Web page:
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Hubert Robert

(1733–1808, Paris)

Landscape Capriccio with a Waterfall. Black chalk. 50 x 24 cm.

Hubert Robert originally trained as a clergyman but, having opted for an artistic career, was taught in Paris by the sculptor and architect, Michelange Slodtz. Instead of undergoing the usual programme of academic training in his native city, Robert went to Rome in 1753 as a protegé of the Comte de Stainville. He remained there until 1765 living as a pensionnaire at the Académie de France and taking lessons. During that time the artist was greatly inspired by Giovanni Paolo Pannini, a painter of ruins and architecture, and by his encounter with Giovanni Battista Piranesi. No less significant was the company he kept with his fellow Frenchmen, Jean-Honoré Fragonard and the Abbé de Saint-Non, whom Robert accompanied on a journey to Naples in 1760.

The artist left a very extensive corpus of drawings. While in Rome he made numerous studies drawn from nature as well as carefully composed capriccios combining ancient and genre-like motifs. The subjects he collected in his sketchbooks were later realised in Paris in quite different variations as commissioned works.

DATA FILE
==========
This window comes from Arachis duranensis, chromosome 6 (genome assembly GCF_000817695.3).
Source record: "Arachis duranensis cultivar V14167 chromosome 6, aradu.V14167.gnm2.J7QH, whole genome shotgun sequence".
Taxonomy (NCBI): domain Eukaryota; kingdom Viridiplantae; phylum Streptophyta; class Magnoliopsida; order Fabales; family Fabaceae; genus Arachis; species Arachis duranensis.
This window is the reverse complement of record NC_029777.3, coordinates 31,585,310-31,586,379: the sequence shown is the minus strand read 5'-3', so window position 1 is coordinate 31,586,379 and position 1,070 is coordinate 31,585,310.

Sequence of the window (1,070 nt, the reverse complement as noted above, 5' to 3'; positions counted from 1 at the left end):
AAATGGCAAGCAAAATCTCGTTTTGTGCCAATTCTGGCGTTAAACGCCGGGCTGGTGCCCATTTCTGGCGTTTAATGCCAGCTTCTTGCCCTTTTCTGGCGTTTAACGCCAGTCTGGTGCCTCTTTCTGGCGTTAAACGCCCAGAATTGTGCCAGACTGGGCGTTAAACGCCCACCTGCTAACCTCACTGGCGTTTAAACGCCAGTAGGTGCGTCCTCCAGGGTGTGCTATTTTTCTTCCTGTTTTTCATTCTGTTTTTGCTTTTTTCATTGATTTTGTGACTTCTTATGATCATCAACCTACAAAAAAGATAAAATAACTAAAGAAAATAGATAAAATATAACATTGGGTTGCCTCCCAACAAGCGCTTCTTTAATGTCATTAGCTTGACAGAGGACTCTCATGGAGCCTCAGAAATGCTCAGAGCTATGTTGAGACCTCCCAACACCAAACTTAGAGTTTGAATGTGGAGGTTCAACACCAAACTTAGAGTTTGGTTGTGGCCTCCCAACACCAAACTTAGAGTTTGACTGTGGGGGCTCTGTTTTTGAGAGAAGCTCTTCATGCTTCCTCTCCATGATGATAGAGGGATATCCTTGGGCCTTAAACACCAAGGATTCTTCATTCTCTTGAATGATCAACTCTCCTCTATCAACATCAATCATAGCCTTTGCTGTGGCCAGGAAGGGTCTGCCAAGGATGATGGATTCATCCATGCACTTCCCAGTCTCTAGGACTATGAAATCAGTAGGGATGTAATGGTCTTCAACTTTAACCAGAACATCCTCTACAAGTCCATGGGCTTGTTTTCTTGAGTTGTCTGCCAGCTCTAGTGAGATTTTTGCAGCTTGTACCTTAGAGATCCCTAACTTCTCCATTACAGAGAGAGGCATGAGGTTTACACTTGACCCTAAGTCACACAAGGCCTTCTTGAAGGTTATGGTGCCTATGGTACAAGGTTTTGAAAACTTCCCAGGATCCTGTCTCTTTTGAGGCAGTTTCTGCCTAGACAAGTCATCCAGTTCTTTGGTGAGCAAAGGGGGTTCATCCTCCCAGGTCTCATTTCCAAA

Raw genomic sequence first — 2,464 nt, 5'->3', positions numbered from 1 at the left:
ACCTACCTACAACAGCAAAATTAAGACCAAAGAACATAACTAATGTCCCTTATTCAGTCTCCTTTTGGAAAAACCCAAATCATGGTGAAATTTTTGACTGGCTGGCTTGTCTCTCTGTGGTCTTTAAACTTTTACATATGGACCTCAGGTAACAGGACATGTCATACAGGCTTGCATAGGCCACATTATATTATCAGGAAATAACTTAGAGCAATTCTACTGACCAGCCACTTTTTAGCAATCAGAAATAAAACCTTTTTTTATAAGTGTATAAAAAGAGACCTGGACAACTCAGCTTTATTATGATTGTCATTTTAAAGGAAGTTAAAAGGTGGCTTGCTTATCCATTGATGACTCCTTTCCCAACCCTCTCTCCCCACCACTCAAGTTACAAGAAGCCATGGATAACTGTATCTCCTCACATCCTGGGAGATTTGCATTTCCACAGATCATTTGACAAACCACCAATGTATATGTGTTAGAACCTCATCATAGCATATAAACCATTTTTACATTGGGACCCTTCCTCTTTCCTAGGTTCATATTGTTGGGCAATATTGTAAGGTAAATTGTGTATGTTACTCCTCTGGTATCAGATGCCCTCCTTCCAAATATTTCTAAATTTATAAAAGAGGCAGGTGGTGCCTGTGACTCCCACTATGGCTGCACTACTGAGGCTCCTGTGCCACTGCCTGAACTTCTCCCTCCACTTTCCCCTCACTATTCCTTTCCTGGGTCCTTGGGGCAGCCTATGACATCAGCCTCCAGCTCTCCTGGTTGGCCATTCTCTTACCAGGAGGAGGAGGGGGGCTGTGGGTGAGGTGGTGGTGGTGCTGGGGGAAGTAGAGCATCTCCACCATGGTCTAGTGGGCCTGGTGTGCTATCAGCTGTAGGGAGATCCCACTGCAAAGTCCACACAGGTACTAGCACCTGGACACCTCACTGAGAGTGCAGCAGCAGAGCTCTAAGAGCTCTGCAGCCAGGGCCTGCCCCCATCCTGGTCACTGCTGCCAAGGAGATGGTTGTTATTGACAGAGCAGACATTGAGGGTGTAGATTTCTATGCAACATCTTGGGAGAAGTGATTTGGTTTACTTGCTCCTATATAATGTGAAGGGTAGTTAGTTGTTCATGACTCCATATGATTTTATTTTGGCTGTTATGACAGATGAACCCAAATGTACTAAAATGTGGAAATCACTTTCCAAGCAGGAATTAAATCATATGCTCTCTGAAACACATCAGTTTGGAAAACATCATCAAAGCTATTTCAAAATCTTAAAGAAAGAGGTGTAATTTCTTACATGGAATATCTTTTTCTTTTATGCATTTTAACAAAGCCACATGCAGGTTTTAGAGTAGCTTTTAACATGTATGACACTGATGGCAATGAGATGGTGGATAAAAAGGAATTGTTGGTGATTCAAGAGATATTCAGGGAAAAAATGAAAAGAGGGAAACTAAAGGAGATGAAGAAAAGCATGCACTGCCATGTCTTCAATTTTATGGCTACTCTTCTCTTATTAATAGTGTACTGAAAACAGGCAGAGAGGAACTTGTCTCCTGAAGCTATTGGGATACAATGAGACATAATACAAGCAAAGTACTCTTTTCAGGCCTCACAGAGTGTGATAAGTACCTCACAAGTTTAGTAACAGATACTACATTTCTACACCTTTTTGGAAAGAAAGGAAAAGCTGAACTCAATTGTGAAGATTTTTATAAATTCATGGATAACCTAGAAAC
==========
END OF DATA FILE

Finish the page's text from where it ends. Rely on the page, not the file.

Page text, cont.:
The present landscape capriccio is distinguished by the precise and consummate manner of its execution and its sophisticated composition. The artist has deliberately chosen an upright format, which accentuates the picturesque rock formations with the foaming waterfall and creates an intriguing three-dimensional effect. The drawing may have served as a preliminary study for decorative wainscoting. Robert has skilfully sketched a charming group of women in the right foreground; to their left a man is sat on a gnarled, broken-off branch bathing his feet in the chilly waters. The terrace at the top left and the picturesque tower are motifs that were undoubtedly inspired by Tivoli. The whole scene is imbued with light and air, and Robert achieves the perfect evocation of an Italian landscape with a great economy of means. From the collection of Henri Baron de Triqueti (1804–1874, Paris, Lugt 1304).

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